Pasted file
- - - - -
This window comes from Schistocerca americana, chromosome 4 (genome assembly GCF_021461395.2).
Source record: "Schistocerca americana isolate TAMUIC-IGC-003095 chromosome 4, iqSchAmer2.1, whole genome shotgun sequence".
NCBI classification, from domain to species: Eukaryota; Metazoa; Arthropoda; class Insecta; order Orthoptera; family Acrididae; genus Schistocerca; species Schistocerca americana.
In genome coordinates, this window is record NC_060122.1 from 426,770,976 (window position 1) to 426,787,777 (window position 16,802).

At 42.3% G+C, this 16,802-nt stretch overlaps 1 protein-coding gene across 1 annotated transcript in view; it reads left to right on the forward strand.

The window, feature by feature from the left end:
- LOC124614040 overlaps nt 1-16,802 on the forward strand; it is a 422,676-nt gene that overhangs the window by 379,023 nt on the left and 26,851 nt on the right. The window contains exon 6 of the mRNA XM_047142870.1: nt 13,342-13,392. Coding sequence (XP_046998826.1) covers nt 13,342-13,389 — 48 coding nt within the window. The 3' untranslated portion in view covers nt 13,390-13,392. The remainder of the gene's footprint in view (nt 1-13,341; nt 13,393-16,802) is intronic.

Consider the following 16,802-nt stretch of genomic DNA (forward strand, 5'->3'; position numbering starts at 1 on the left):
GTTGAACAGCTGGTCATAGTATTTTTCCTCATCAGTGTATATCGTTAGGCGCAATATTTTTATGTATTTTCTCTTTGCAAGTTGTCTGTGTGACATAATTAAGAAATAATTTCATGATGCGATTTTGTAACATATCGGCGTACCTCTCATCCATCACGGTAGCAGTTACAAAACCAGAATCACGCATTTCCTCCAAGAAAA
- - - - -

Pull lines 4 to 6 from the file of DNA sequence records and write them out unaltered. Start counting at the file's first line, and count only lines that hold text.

In genome coordinates, this window is record NC_060122.1 from 426,770,976 (window position 1) to 426,787,777 (window position 16,802).

At 42.3% G+C, this 16,802-nt stretch overlaps 1 protein-coding gene across 1 annotated transcript in view; it reads left to right on the forward strand.

The window, feature by feature from the left end: